As the first country to impose a lockdown in response to Covid-19, China is now one of the furthest down the route to some kind of normality with the resumption of flights. Using data on the Chinese market supplied by Flightradar24, aviation consultancy ICF manager aviation Alastair Blanshard and aviation data scientist Riikka Hasa examine what the new normal might look like.
The future has never been so uncertain, and yet planning for it has rarely been so critical. As the global quarantine is gradually relaxed, passengers will trickle back to airports and aircraft will again fill the skies.
But the flood of government subsidies will also ebb, and many companies are likely to be left behind. The millions of jobs, billions of dollars of assets and years of hard-fought progress that these companies represent will depend on decisions made in the coming weeks.
Having been the initial epicentre of the disease and the first to feel its impact, China is now furthest ahead on the road to recovery and perhaps holds a glimpse of the future for the 2.6 billion people globally who have undergone some form of lockdown. In April, Wuhan finally began to ease its 76-day quarantine. Now as other countries begin to do the same, what can we learn from China’s gradual move to a more normal world?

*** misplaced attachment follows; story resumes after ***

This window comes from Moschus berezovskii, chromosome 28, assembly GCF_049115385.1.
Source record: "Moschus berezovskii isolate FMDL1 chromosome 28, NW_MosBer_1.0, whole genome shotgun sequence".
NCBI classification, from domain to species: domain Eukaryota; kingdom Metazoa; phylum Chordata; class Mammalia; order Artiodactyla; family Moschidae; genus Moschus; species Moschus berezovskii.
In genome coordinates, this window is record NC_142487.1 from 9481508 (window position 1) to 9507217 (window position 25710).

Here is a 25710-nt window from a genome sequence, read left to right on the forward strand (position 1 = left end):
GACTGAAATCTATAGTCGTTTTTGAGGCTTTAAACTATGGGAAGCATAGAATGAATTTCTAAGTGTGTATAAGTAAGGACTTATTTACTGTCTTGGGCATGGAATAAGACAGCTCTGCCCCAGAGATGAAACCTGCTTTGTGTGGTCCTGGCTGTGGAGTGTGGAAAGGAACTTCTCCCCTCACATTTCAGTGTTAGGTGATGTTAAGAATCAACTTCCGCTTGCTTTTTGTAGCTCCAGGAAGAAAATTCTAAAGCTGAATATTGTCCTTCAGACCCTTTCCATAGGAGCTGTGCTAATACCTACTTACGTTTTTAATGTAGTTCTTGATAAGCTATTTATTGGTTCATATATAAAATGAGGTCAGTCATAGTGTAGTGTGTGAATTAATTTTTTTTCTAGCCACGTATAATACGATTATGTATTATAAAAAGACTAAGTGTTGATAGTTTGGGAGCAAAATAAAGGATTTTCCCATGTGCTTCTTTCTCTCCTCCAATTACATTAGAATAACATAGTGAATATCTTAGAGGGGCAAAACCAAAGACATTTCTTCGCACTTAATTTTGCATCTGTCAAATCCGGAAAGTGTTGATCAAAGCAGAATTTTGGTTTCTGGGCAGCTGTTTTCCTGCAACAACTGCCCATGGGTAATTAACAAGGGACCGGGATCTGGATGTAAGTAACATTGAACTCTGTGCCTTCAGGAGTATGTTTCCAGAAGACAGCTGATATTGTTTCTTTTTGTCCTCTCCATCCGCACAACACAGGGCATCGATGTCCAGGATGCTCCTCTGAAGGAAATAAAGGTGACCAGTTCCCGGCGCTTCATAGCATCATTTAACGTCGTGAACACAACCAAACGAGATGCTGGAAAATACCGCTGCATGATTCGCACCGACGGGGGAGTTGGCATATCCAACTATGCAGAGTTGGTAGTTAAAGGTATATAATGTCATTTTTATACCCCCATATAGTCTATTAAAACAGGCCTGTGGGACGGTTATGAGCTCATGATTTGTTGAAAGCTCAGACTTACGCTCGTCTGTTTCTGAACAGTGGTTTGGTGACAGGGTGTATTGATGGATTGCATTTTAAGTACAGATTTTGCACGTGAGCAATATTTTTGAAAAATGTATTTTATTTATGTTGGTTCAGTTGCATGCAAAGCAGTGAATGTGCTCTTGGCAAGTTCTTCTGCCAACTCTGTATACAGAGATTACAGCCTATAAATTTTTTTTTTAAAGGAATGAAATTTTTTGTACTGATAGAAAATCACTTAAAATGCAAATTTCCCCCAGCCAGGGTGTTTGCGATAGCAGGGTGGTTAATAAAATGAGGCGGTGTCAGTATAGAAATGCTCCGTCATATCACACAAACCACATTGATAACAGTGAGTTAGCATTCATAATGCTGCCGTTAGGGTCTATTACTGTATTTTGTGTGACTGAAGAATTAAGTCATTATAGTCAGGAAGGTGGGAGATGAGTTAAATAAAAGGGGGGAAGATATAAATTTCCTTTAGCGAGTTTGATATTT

Using aircraft tracking data from flight tracker Flightradar24, we found two broad phases to the recovery. In the first, essential connectivity was maintained across the domestic network but with fewer than half the number of 2019 flights. In the second phase the number of flights started to increase following the easing of quarantine on 8 April, although with a huge divergence between carriers, notably with LCC Spring Airlines already flying more than 100 per cent of pre-Covid domestic flights. International traffic remains severely suppressed, but government intervention has ensured some level of connectivity is maintained.
Life on the home front
To analyse the domestic traffic, we divided the routes into four categories, using two criteria: short or long and light or heavy. We defined short routes as those below 1,100km, and light flights as those with an average of fewer than 10 daily flights in 2019. Long routes were those above 1,100k and heavy those averaging more than 10 daily flights in 2019. Each route category had an average of 3,000 daily flights in 2019, and as shown in figure one, behaved quite differently.